Please do not confuse the ease of Cureus submission process with a willingness to overlook second-rate science. Does your article have a clear message and can it help interested colleagues in their daily clinical and/or scientific work? Put yourself in a reader’s shoes; if you were a reader, would you feel that the author in question has shown proper respect for your time? If you cannot answer yes, please do not submit your article to Cureus.
Anyone who intends to submit a shoddy article (and yes, you know who you are), be prepared to be blocked during editorial review. And should anyone choose to abuse Cureus’ generous spirit more than once, they should expect to be banned from our platform for an eternity. Meanwhile, the vast majority of conscientious authors, who both respect their potential readers and do their utmost to produce a quality manuscript, will be amply rewarded with a hassle-free submission process, and, once published, a large, appreciative audience of readers.
Ultimately we at Cureus like to think that a beautiful article of science is in itself, the best reward possible. Thank you for your understanding, cooperation and support.
I have been Co-Editor-in-Chief of Cureus for about three years and in this time I’ve learned a lot about how peer-reviewed journals function. It’s often said that in water polo the real game happens beneath the surface of the water. Similarly with journals, sometimes the serious action goes on behind the scenes. From its inception, Cureus was designed to minimize the role of politics in scientific publishing by way of its post-publication SIQ scoring process. Despite these ambitions, politics have occasionally crept into our efforts to publish great medical science. So it was with one recent article, and boy did the Cureus editorial staff learn a lot through this experience!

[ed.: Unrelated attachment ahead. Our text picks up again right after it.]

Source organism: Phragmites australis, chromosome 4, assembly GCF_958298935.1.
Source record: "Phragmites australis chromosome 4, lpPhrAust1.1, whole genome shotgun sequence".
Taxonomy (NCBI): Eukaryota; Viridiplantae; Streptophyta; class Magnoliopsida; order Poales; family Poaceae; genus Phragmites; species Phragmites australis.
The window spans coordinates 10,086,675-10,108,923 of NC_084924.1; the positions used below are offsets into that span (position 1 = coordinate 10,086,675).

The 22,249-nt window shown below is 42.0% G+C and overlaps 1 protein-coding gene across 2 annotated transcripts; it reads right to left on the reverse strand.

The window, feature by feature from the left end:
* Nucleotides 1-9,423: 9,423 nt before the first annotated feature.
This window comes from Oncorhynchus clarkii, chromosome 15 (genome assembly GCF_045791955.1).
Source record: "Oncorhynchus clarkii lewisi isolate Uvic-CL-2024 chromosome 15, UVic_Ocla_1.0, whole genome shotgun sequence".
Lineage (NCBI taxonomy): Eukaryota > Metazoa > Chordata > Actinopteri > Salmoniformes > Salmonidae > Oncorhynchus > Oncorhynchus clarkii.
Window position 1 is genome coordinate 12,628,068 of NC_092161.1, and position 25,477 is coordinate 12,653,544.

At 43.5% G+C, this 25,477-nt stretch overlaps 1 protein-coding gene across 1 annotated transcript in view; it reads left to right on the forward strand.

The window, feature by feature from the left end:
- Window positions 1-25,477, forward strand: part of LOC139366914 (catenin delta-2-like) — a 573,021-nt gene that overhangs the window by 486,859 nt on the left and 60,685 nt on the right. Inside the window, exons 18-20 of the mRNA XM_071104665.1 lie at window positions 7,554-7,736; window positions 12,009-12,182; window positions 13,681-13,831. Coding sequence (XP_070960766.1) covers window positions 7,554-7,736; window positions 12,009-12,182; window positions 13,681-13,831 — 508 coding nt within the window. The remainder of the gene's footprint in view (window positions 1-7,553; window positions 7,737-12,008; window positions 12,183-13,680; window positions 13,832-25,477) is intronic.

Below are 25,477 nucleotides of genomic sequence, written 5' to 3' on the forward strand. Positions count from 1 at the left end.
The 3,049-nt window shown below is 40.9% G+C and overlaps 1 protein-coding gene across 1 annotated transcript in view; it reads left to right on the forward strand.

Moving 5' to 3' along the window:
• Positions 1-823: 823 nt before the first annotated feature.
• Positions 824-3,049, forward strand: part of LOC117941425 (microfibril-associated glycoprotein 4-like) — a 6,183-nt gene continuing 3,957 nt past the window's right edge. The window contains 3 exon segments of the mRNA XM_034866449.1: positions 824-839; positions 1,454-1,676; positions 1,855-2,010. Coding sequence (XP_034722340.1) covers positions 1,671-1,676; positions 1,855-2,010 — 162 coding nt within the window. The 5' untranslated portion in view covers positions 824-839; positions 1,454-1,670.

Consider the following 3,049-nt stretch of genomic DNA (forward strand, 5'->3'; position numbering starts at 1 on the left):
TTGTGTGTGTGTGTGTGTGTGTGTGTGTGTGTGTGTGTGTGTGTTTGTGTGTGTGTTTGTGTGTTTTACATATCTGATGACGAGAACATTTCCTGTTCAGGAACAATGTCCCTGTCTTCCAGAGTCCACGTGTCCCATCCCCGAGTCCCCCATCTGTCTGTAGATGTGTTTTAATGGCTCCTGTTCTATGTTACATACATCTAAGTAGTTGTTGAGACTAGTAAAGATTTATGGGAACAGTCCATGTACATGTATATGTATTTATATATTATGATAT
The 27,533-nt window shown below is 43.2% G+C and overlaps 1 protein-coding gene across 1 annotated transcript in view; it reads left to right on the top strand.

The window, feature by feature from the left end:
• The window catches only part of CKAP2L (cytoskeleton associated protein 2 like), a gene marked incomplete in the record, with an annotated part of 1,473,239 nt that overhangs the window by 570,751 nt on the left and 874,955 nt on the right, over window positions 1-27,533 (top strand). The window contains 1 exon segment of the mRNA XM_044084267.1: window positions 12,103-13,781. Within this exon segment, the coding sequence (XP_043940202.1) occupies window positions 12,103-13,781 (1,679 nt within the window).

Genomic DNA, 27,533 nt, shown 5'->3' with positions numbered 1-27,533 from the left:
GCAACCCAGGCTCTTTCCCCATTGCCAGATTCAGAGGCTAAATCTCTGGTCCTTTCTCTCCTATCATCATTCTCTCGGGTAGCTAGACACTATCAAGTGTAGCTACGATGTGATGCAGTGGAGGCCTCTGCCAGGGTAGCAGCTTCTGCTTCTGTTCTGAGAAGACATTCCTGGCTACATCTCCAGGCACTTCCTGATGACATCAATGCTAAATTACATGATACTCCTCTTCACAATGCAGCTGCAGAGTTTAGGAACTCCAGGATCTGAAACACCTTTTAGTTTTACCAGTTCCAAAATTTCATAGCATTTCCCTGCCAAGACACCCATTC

The article in question was written by several very accomplished clinical neuroscientists and involved a complex intersection of multiple scientific fields. Despite being evaluated by three reviewers, a clear error was noted in the published article by a reader; the error was of a political nature and not scientific in the least, but still an unambiguous error. An erratum was being prepared when a big hullabaloo broke loose in social media. Two individuals, whose specialty overlapped the erroneous article, attacked the article for its political misstatement, and by extension, Cureus’ journalistic integrity for missing this error during our pre-publication review process.
I immediately invited these critics to set the record straight via our liberal comment and scoring processes, but in a series of personal (and necessarily confidential) emails, the critics refused, insisting on remaining anonymous. Over the next several days they recruited a chorus of similarly-minded colleagues who insisted that the article in question represented serious scientific misconduct and demanded it be retracted… period! In light of these demands, Cureus, by virtue of its status as a peer-reviewed journal, was obligated to investigate under ICJME (International Committee of Medical Journal Editors) guidelines.